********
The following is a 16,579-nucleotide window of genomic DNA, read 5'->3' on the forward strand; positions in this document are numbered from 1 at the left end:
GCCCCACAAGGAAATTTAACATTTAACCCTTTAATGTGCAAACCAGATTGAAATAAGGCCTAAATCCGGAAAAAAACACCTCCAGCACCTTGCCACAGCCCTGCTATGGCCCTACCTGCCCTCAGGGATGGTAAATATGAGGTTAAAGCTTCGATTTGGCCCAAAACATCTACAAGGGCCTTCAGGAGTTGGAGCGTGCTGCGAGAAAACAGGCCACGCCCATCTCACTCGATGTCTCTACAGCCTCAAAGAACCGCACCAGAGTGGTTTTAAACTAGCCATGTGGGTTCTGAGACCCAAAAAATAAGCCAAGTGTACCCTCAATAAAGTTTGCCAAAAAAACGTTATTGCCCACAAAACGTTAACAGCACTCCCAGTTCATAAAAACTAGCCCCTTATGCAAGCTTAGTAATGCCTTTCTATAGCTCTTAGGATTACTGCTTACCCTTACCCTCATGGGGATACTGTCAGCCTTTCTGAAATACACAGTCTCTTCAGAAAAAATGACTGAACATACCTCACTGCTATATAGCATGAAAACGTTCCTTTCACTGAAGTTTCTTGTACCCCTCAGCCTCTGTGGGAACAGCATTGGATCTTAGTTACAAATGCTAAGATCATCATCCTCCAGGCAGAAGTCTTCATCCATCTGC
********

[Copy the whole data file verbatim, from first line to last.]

The following is a 16,579-nucleotide window of genomic DNA, read 5'->3' on the forward strand; positions in this document are numbered from 1 at the left end:
GCCCCACAAGGAAATTTAACATTTAACCCTTTAATGTGCAAACCAGATTGAAATAAGGCCTAAATCCGGAAAAAAACACCTCCAGCACCTTGCCACAGCCCTGCTATGGCCCTACCTGCCCTCAGGGATGGTAAATATGAGGTTAAAGCTTCGATTTGGCCCAAAACATCTACAAGGGCCTTCAGGAGTTGGAGCGTGCTGCGAGAAAACAGGCCACGCCCATCTCACTCGATGTCTCTACAGCCTCAAAGAACCGCACCAGAGTGGTTTTAAACTAGCCATGTGGGTTCTGAGACCCAAAAAATAAGCCAAGTGTACCCTCAATAAAGTTTGCCAAAAAAACGTTATTGCCCACAAAACGTTAACAGCACTCCCAGTTCATAAAAACTAGCCCCTTATGCAAGCTTAGTAATGCCTTTCTATAGCTCTTAGGATTACTGCTTACCCTTACCCTCATGGGGATACTGTCAGCCTTTCTGAAATACACAGTCTCTTCAGAAAAAATGACTGAACATACCTCACTGCTATATAGCATGAAAACGTTCCTTTCACTGAAGTTTCTTGTACCCCTCAGCCTCTGTGGGAACAGCATTGGATCTTAGTTACAAATGCTAAGATCATCATCCTCCAGGCAGAAGTCTTCATCCATCTGC